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Please use this identifier to cite or link to this item: http://repository.li.mahidol.ac.th/dspace/handle/123456789/41784
Title: Functional consequences of the first reported mutations of the proto-oncogene PTTG1IP/PBF
Authors: W. Imruetaicharoenchoke
A. Fletcher
W. Lu
R. J. Watkins
B. Modasia
V. L. Poole
H. R. Nieto
R. J. Thompson
K. Boelaert
M. L. Read
V. E. Smith
C. J. McCabe
University of Birmingham
Birmingham Health Partners
Mahidol University
Keywords: Biochemistry, Genetics and Molecular Biology
Issue Date: 1-Sep-2017
Citation: Endocrine-Related Cancer. Vol.24, No.9 (2017), 459-474
Abstract: © 2017 The authors. Pituitary tumor-transforming gene 1-binding factor (PTTG1IP; PBF) is a multifunctional glycoprotein, which is overexpressed in a wide range of tumours, and significantly associated with poorer oncological outcomes, such as early tumour recurrence, distant metastasis, extramural vascular invasion and decreased disease-specific survival. PBF transforms NIH 3T3 fibroblasts and induces tumours in nude mice, while mice harbouring transgenic thyroidal PBF expression show hyperplasia and macrofollicular lesions. Our assumption that PBF becomes an oncogene purely through increased expression has been challenged by the recent report of mutations in PBF within the Catalogue of Somatic Mutations in Cancer (COSMIC) database. We therefore sought to determine whether the first 10 PBF missense substitutions in human cancer might be oncogenic. Anisomycin half-life studies revealed that most mutations were associated with reduced protein stability compared to wild-type (WT) PBF. Proliferation assays narrowed our interest to two mutational events which significantly altered cell turnover: C51R and R140W. C51R was mainly confined to the endoplasmic reticulum while R140W was apparent in the Golgi apparatus. Both C51R and R140W lost the capacity to induce cellular migration and significantly reduced cell invasion. Colony formation and soft agar assays demonstrated that, in contrast to WT PBF, both mutants were unable to elicit significant colony formation or anchorage-independent growth. However, C51R and R140W retained the ability to repress radioiodide uptake, a functional hallmark of PBF. Our data reveal new insight into PBF function and confirm that, rather than being oncogenic, mutations in PBF are likely to be passenger effects, with overexpression of PBF the more important aetiological event in human cancer.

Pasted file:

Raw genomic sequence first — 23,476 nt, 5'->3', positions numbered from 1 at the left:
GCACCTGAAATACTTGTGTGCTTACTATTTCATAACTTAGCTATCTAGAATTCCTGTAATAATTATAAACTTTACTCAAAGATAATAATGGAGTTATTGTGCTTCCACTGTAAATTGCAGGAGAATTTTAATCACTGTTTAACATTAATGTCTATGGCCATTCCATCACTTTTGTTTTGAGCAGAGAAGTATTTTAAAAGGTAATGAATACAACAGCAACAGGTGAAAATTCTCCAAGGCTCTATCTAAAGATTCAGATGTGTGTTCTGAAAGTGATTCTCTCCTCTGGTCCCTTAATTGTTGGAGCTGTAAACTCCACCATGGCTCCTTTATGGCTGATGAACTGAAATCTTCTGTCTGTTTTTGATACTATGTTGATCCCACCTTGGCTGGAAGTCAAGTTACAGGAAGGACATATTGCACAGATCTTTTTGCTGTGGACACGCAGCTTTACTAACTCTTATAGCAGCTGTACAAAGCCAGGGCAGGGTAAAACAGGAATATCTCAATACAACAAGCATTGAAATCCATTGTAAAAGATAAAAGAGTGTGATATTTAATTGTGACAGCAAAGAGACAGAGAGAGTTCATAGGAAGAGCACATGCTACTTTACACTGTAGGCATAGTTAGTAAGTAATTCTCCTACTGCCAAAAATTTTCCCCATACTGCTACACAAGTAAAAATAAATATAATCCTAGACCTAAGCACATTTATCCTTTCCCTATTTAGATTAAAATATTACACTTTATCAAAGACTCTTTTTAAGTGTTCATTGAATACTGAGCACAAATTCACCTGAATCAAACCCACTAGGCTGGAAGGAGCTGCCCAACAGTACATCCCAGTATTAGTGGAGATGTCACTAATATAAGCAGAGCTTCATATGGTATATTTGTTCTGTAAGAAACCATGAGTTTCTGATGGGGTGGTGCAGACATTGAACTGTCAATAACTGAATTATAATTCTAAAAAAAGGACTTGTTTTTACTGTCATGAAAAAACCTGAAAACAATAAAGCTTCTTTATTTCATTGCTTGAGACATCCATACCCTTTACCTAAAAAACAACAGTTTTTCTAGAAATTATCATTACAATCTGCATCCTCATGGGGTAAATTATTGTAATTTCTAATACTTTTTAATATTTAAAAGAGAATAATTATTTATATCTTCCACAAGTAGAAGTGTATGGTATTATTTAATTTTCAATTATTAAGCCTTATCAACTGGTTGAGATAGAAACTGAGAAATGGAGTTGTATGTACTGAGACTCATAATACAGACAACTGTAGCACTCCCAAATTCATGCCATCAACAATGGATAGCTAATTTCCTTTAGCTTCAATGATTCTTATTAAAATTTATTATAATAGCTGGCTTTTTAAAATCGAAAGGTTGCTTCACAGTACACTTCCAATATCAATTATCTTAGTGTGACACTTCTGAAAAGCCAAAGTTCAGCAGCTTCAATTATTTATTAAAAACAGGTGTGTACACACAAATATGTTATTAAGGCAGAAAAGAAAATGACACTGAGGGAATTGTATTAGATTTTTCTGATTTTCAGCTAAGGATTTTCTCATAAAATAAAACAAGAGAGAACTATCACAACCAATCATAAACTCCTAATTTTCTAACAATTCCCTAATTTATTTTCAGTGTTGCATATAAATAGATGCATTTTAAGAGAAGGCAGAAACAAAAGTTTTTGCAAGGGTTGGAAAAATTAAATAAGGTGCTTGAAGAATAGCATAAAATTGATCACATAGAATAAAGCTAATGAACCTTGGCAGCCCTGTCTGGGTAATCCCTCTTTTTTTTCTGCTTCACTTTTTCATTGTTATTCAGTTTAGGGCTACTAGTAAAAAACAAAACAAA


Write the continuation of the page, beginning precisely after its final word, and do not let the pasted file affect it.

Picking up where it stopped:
URI: https://www.scopus.com/inward/record.uri?partnerID=HzOxMe3b&scp=85044065268&origin=inward
http://repository.li.mahidol.ac.th/dspace/handle/123456789/41784
ISSN: 14796821
13510088
Appears in Collections:Scopus 2016-2017

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